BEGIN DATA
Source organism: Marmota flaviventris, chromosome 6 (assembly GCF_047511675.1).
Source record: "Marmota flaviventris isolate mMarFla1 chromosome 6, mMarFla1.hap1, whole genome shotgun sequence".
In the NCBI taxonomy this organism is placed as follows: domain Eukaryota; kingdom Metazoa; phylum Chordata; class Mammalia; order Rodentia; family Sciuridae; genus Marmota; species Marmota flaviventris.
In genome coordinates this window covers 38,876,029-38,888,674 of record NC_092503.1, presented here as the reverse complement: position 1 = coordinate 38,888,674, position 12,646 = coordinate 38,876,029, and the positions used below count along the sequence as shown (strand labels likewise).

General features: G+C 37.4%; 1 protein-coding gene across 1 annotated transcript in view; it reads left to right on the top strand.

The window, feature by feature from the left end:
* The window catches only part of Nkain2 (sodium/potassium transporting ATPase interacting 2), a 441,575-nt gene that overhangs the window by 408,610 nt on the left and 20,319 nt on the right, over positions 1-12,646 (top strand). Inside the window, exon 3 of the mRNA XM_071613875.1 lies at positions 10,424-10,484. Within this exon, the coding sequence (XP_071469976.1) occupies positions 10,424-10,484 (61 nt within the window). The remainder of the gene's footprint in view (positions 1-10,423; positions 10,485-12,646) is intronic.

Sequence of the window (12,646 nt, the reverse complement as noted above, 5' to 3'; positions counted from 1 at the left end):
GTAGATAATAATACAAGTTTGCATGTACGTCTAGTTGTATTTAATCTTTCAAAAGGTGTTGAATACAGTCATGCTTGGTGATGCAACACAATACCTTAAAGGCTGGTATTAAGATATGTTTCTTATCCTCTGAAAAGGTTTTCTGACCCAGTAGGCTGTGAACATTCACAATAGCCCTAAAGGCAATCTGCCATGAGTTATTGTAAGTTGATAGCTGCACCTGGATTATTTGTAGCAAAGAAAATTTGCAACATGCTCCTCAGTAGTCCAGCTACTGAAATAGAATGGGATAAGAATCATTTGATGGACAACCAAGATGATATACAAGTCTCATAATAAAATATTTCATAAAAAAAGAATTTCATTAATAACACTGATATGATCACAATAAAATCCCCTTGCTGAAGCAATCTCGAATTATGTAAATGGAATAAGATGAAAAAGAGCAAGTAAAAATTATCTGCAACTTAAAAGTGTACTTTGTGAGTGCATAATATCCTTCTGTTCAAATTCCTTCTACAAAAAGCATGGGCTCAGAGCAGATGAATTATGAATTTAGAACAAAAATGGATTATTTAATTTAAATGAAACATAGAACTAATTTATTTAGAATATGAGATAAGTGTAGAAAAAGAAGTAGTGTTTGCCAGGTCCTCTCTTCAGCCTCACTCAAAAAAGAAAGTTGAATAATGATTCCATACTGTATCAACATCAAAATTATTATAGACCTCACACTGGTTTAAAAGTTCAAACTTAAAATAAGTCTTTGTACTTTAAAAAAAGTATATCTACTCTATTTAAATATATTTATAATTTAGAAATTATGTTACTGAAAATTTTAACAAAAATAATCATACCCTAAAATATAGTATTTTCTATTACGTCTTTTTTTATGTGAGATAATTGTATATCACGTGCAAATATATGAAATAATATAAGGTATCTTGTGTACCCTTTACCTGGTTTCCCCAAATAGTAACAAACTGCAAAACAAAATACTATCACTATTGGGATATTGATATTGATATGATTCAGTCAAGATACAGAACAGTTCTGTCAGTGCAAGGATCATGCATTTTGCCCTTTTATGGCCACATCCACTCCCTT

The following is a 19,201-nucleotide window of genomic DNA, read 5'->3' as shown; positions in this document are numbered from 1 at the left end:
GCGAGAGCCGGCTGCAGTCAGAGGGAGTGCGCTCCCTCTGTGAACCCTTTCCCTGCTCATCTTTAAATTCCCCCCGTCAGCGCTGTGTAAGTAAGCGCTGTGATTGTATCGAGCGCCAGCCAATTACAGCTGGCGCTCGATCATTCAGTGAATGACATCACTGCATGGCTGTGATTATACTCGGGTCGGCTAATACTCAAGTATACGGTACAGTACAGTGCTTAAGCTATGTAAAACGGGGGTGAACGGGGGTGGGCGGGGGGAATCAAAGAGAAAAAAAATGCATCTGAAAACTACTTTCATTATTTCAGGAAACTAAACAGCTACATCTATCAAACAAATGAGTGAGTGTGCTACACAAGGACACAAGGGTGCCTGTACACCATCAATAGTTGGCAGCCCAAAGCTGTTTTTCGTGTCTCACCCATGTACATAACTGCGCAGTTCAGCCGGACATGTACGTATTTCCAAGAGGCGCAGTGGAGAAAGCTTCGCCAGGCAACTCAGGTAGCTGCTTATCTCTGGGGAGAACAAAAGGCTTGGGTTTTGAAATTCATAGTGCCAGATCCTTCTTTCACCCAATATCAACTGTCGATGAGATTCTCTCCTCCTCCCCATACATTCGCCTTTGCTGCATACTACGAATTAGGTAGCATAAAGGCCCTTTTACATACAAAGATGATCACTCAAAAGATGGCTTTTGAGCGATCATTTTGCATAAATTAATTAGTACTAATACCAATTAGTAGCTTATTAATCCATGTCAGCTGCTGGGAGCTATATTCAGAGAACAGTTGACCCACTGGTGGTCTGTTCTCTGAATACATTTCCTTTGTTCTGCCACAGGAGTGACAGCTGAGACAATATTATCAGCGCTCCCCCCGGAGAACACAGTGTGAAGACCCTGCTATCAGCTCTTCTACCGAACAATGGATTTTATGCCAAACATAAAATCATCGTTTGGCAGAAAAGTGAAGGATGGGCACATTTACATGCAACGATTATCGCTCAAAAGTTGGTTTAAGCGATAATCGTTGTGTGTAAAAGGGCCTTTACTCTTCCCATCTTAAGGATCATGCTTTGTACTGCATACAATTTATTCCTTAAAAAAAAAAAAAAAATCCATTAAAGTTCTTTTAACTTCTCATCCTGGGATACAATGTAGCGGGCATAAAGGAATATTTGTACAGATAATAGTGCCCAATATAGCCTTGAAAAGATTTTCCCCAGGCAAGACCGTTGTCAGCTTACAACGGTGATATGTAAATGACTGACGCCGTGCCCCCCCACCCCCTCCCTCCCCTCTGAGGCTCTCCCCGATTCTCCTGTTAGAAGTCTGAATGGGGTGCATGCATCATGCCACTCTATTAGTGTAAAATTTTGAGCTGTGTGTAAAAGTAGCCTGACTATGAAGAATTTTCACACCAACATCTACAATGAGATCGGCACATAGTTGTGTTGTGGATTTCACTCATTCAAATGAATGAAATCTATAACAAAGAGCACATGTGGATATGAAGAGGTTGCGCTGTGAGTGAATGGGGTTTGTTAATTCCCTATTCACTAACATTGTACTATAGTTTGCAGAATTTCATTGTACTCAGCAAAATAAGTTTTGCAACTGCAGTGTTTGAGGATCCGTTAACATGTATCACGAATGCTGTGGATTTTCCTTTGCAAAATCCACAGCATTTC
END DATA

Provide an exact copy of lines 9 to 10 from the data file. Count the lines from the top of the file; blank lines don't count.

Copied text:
GTAGATAATAATACAAGTTTGCATGTACGTCTAGTTGTATTTAATCTTTCAAAAGGTGTTGAATACAGTCATGCTTGGTGATGCAACACAATACCTTAAAGGCTGGTATTAAGATATGTTTCTTATCCTCTGAAAAGGTTTTCTGACCCAGTAGGCTGTGAACATTCACAATAGCCCTAAAGGCAATCTGCCATGAGTTATTGTAAGTTGATAGCTGCACCTGGATTATTTGTAGCAAAGAAAATTTGCAACATGCTCCTCAGTAGTCCAGCTACTGAAATAGAATGGGATAAGAATCATTTGATGGACAACCAAGATGATATACAAGTCTCATAATAAAATATTTCATAAAAAAAGAATTTCATTAATAACACTGATATGATCACAATAAAATCCCCTTGCTGAAGCAATCTCGAATTATGTAAATGGAATAAGATGAAAAAGAGCAAGTAAAAATTATCTGCAACTTAAAAGTGTACTTTGTGAGTGCATAATATCCTTCTGTTCAAATTCCTTCTACAAAAAGCATGGGCTCAGAGCAGATGAATTATGAATTTAGAACAAAAATGGATTATTTAATTTAAATGAAACATAGAACTAATTTATTTAGAATATGAGATAAGTGTAGAAAAAGAAGTAGTGTTTGCCAGGTCCTCTCTTCAGCCTCACTCAAAAAAGAAAGTTGAATAATGATTCCATACTGTATCAACATCAAAATTATTATAGACCTCACACTGGTTTAAAAGTTCAAACTTAAAATAAGTCTTTGTACTTTAAAAAAAGTATATCTACTCTATTTAAATATATTTATAATTTAGAAATTATGTTACTGAAAATTTTAACAAAAATAATCATACCCTAAAATATAGTATTTTCTATTACGTCTTTTTTTATGTGAGATAATTGTATATCACGTGCAAATATATGAAATAATATAAGGTATCTTGTGTACCCTTTACCTGGTTTCCCCAAATAGTAACAAACTGCAAAACAAAATACTATCACTATTGGGATATTGATATTGATATGATTCAGTCAAGATACAGAACAGTTCTGTCAGTGCAAGGATCATGCATTTTGCCCTTTTATGGCCACATCCACTCCCTT

The following is a 19,201-nucleotide window of genomic DNA, read 5'->3' as shown; positions in this document are numbered from 1 at the left end: